Intraspecific competition between co-infecting parasite strains enhances host survival in African trypanosomes

TitleIntraspecific competition between co-infecting parasite strains enhances host survival in African trypanosomes
Publication TypeJournal Article
Year of Publication2009
AuthorsBalmer, Oliver, Stearns Stephen Curtis, Schotzau Andreas, and Brun Reto
JournalEcologyEcology
Volume90
Pagination3367-3378
Accession Number000272700800009
Abstract

It is becoming increasingly clear that under natural conditions parasitic infections commonly consist of co-infections with multiple conspecific strains. Multiple-strain infections lead to intraspecific interactions and may have important ecological and evolutionary effects on both hosts and parasites. However, experimental evidence on intraspecific competition or facilitation in infections has been scarce because of the technical challenges of distinguishing and tracking individual co-infecting strains. To overcome this limitation, we engineered transgenic strains of the protozoan parasite Trypanosoma brucei, the causal agent of human African sleeping sickness. Different strains were transfected with fluorescence genes of different colors to make them visually distinguishable in order to investigate the effects of multiple-strain infections on parasite population dynamics and host fitness. We infected mice either with each strain alone or with mixes of two strains. Our results show a strong mutual competitive suppression of co-infecting T. brucei strains very early in infection. This mutual suppression changes within-host parasite dynamics and alleviates the effects of infection on the host. The strength of suppression depends on the density of the coinfecting strain, and differences in life-history traits between the strains determine the consequences of strain-strain competition for the host. Unexpectedly, co-infection with a less virulent strain significantly enhances host survival (+15%). Analysis of the strain dynamics reveals that this is due to the suppression of the density of the more virulent strain (-33%), whose degree of impact ultimately determines the physical condition of the host. The competitive suppression is likely caused by allelopathic interference or by apparent competition mediated by strain-specific immune responses. These findings highlight the importance of intraspecific variation for parasite-parasite and parasite-host interactions. To fully understand parasite and disease dynamics, the genetic diversity of infections must be taken into account. Through changes in parasite dynamics, intraspecific variation may further affect transmission dynamics and select for increased virulence of each strain. The precise mechanisms underlying mutual suppression are not yet understood but may be exploitable to fight this devastating parasite. Our results are therefore not only of basic ecological interest investigating an important form of intraspecific competition, but may also have applied relevance for public health.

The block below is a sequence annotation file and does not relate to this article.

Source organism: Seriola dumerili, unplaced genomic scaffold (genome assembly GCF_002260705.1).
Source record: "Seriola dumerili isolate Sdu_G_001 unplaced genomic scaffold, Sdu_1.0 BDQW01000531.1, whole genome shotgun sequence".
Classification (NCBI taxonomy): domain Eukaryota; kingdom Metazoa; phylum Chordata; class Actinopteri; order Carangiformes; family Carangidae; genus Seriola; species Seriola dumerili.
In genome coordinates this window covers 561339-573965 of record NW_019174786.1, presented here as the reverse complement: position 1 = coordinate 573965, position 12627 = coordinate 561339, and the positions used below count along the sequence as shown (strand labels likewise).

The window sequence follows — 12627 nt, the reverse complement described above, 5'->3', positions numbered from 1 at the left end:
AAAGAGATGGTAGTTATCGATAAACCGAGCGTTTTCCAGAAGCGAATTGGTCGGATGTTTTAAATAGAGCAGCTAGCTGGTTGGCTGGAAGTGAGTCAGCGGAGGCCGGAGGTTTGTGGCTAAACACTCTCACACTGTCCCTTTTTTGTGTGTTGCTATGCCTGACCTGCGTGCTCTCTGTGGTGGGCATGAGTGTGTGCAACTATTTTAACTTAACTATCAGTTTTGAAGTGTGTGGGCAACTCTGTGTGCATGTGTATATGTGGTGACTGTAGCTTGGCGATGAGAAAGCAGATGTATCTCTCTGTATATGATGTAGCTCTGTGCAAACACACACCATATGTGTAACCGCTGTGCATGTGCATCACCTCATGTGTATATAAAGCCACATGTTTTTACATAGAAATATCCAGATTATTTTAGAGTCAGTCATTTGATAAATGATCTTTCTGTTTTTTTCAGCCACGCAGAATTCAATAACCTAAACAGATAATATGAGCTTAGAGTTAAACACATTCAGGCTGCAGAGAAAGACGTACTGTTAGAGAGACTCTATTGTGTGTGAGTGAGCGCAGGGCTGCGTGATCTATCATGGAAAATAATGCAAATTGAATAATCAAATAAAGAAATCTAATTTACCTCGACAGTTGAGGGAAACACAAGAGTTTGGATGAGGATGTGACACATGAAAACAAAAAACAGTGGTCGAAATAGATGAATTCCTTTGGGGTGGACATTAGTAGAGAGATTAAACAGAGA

Short TitleEcology